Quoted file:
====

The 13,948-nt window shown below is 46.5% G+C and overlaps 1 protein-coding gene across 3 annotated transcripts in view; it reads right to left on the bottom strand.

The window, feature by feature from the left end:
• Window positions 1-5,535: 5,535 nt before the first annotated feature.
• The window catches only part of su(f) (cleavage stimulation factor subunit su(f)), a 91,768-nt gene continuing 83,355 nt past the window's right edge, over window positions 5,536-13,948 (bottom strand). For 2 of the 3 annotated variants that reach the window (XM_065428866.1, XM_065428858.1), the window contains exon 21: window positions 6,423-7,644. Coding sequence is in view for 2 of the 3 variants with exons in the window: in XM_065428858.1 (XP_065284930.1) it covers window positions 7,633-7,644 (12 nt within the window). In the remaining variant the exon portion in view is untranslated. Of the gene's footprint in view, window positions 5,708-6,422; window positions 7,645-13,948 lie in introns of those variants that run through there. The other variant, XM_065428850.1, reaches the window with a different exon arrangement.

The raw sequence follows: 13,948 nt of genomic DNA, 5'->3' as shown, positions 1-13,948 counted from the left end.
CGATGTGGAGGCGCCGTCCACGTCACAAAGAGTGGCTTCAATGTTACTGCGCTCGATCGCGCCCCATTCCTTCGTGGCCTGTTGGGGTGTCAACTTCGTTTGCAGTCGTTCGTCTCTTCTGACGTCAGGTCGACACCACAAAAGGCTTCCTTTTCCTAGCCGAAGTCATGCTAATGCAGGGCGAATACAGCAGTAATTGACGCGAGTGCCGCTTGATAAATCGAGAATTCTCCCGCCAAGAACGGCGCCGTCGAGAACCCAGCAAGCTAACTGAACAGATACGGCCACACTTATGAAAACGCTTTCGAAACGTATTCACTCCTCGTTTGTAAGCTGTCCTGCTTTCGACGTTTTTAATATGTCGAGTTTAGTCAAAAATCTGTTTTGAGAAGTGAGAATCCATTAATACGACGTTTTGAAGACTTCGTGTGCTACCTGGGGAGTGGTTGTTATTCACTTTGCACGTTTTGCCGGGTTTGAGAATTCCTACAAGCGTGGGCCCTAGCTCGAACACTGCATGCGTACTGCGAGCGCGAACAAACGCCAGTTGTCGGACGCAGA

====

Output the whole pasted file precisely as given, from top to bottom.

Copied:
The 13,948-nt window shown below is 46.5% G+C and overlaps 1 protein-coding gene across 3 annotated transcripts in view; it reads right to left on the bottom strand.

The window, feature by feature from the left end:
• Window positions 1-5,535: 5,535 nt before the first annotated feature.
• The window catches only part of su(f) (cleavage stimulation factor subunit su(f)), a 91,768-nt gene continuing 83,355 nt past the window's right edge, over window positions 5,536-13,948 (bottom strand). For 2 of the 3 annotated variants that reach the window (XM_065428866.1, XM_065428858.1), the window contains exon 21: window positions 6,423-7,644. Coding sequence is in view for 2 of the 3 variants with exons in the window: in XM_065428858.1 (XP_065284930.1) it covers window positions 7,633-7,644 (12 nt within the window). In the remaining variant the exon portion in view is untranslated. Of the gene's footprint in view, window positions 5,708-6,422; window positions 7,645-13,948 lie in introns of those variants that run through there. The other variant, XM_065428850.1, reaches the window with a different exon arrangement.

The raw sequence follows: 13,948 nt of genomic DNA, 5'->3' as shown, positions 1-13,948 counted from the left end.
CGATGTGGAGGCGCCGTCCACGTCACAAAGAGTGGCTTCAATGTTACTGCGCTCGATCGCGCCCCATTCCTTCGTGGCCTGTTGGGGTGTCAACTTCGTTTGCAGTCGTTCGTCTCTTCTGACGTCAGGTCGACACCACAAAAGGCTTCCTTTTCCTAGCCGAAGTCATGCTAATGCAGGGCGAATACAGCAGTAATTGACGCGAGTGCCGCTTGATAAATCGAGAATTCTCCCGCCAAGAACGGCGCCGTCGAGAACCCAGCAAGCTAACTGAACAGATACGGCCACACTTATGAAAACGCTTTCGAAACGTATTCACTCCTCGTTTGTAAGCTGTCCTGCTTTCGACGTTTTTAATATGTCGAGTTTAGTCAAAAATCTGTTTTGAGAAGTGAGAATCCATTAATACGACGTTTTGAAGACTTCGTGTGCTACCTGGGGAGTGGTTGTTATTCACTTTGCACGTTTTGCCGGGTTTGAGAATTCCTACAAGCGTGGGCCCTAGCTCGAACACTGCATGCGTACTGCGAGCGCGAACAAACGCCAGTTGTCGGACGCAGA